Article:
“Would you like to hear how Harth and I first met?” I asked Alli.

They silently gestured agreement and glanced up at the stage as a meaningful pause in the music and dialogue of the puppet show called our attention. The words, '- Orgoreyn agent,' broke the silence.

I turned to stare at the young clan member who had displayed such poor manners and held their eyes until they looked away, flustered by the unexpected loss of face. I realized that, as much as I wanted to speak to Alli about their father, I couldn't do it in front of others.

“Go get ready for bed, and I’ll tell you the tale to send you to sleep,” I told Alli quietly, once the puppet show had moved into the next scene.

Their face twisted in frustration—the festival would continue through the night, and children of this age often competed to see who could stay awake until dawn. Yet, after a moment’s thought, they agreed. This was our old bedtime tradition, and I was glad to see the eagerness for stories that had always been a part of their character still outran this new need to measure their own shadow against others’.

I thought hard as they went through their night-time ablutions. Our meeting was no easy tale of sweet, care-free love for Alli to enjoy. But they would have heard the worst of Therem, this past year. I had nothing to counter that but my own truth. And I had no one else to remember Therem with me. Alli slipped into bed, breath sweet from cleaning their teeth, and I began my tale.

“Ten years ago I was studying in Erhenrang. Harth worked as an aide to a member of the kyoremmy,” I told Alli as they snuggled up under the blankets beside me. “We lived in the same area, so I had seen them coming and going. But the first time we really met was when I took shelter from a sudden spring blizzard in a rather disreputable neighborhood performance hall. Harth was telling ‘The Place Inside the Blizzard’. Their version of the story was different than any I had ever heard.”

Therem was just entering kemmer, and was flush with it, voice rich with passion, anger, and bone-deep sorrow. I was near kemmer myself and felt my body begin to respond to her dawning femininity, even as my heart ached for the real pain beneath the tragedy of her tale.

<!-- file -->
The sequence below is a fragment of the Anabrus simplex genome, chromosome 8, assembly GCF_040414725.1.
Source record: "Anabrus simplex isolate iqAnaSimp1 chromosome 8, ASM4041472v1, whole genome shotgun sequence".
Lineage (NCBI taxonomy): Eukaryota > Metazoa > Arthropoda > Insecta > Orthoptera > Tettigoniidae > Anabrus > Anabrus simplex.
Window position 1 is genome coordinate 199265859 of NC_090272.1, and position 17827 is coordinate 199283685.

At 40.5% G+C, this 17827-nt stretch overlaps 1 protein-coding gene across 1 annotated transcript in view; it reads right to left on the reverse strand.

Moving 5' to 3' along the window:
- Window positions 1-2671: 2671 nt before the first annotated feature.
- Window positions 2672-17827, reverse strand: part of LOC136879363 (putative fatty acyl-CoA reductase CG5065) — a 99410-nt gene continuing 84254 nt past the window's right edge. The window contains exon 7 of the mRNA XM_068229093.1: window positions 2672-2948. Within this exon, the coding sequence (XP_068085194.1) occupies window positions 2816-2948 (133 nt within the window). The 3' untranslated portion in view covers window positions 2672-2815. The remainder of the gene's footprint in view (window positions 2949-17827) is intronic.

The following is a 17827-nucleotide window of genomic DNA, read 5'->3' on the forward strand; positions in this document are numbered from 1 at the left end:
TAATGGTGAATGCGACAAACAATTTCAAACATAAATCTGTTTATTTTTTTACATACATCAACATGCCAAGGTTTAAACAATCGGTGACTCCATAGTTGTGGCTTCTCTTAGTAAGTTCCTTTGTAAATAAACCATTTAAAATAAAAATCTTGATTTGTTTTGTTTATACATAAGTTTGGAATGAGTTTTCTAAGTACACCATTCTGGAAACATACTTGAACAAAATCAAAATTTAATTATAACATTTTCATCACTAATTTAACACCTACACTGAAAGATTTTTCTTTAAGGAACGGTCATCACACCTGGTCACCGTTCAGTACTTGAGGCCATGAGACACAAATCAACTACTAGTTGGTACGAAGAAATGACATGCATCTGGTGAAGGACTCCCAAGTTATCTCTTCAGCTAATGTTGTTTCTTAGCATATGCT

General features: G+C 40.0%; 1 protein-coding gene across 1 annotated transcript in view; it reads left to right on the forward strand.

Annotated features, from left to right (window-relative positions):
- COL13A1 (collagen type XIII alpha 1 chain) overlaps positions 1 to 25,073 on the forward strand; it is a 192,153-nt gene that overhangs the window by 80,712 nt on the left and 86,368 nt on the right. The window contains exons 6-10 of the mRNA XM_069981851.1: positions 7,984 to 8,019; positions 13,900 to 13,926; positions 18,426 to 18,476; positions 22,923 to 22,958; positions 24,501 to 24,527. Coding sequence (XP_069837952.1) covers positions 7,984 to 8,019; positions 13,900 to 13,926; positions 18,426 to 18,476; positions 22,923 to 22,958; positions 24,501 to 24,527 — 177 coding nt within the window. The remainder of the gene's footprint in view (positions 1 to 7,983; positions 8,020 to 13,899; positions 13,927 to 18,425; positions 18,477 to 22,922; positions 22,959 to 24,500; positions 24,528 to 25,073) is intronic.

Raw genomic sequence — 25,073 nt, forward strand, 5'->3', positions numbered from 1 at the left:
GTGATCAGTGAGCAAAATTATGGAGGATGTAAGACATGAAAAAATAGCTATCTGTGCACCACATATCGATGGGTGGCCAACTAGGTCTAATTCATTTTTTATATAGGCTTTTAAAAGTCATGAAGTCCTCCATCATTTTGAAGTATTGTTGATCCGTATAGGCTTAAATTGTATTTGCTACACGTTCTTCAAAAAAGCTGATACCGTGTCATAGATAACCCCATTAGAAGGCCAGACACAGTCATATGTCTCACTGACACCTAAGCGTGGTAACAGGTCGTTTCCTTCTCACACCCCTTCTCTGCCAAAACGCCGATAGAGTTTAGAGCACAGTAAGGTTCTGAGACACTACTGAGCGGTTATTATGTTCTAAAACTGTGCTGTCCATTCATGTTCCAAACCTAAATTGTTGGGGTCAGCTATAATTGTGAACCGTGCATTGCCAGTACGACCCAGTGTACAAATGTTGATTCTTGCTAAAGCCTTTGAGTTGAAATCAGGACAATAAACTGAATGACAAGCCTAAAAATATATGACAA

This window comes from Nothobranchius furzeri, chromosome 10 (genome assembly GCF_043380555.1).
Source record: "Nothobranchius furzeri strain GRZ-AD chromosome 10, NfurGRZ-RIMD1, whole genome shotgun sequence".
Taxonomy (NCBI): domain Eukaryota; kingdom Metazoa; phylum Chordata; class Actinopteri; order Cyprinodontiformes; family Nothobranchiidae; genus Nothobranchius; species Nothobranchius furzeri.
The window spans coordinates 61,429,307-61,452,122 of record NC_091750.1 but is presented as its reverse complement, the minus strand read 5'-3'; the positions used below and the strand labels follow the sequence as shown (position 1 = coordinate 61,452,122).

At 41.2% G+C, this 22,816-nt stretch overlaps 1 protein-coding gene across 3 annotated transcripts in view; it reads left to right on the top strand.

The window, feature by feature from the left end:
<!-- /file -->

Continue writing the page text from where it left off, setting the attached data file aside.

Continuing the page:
“There was something compelling about Harth, in that first blush of kemmer. She was utterly present, in the moment, as only a Haddartha adept can be. I could feel her shadow cast across the room, across the world, sharp-edged and dark, throwing my perceptions into high contrast. I was half in love with her by the end of that story. So I pushed my way through the crowd to introduce myself, and offered to share kemmer with her.”

‘I choose to abstain,’ she said, turning away.

I wanted to catch her by the hand, but rather than touch one in kemmer uninvited I spoke up once more, bold with desire and a flash of intuition. ‘Your sibling would not begrudge you this comfort,’ I told her.

Therem was an accomplished politician, even then. Her body betrayed no reaction, but my words were enough to stop her retreat. She turned to face me. ‘Perhaps it isn’t commonly told in your Domain,’ Therem said, cheeks still wet with tears from her telling of a beloved sibling’s suicide, ‘but ‘The Place Inside the Blizzard’ is a traditional tale, hundreds of years old.’

‘It is an old story,’ I agreed, ‘And there’s good reason it is still told around the hearthfire. You’ve been touched by death, but you still breathe, you still feel the fever of kemmer. ‘Life and death, lying together like lovers in kemmer, like hands joined together, like the end and the way.’”

Something about the ancient poem broke through her reserve. Therem took a hard, shuddering breath, then closed her eyes and took a more controlled one, applying the disciplines. Once she had settled down to a fine tremble of kemmer hormones and restraint she reached out to me and tipped my chin up, looking me searchingly in the eye.

“‘I won’t be able to give you what you want,’ your father warned me.

‘Give me what you can,’ I told her. ‘And that will be enough.’”

Alli threw their arms around me and hugged me tight. “Harth gave me to you, me and Niman,” they said fiercely.

I held them close under the blankets. “That took another year. But yes, once we vowed kemmering, Harth gave you to me. And then they gave the greatest gift of all to you.”

“To me?” Alli asked, full of the caution and curiosity inspired by an infamous father whose face they hardly remembered, that they knew through Therem’s voice recordings, my stories, and vicious rumor.

“Harth put their hand upon the great wheel and brought down the people of the stars,” I whispered, this truth too new and fragile to be spoken aloud. “They gave their life to bring you all the people whose suns shine in the night sky.”

At that, Alli wept, finally, for the father they had lost. I rocked them to sleep, blew out the candle, and blessed the darkness before lifting my chin high and heading back into the hall to face my clan.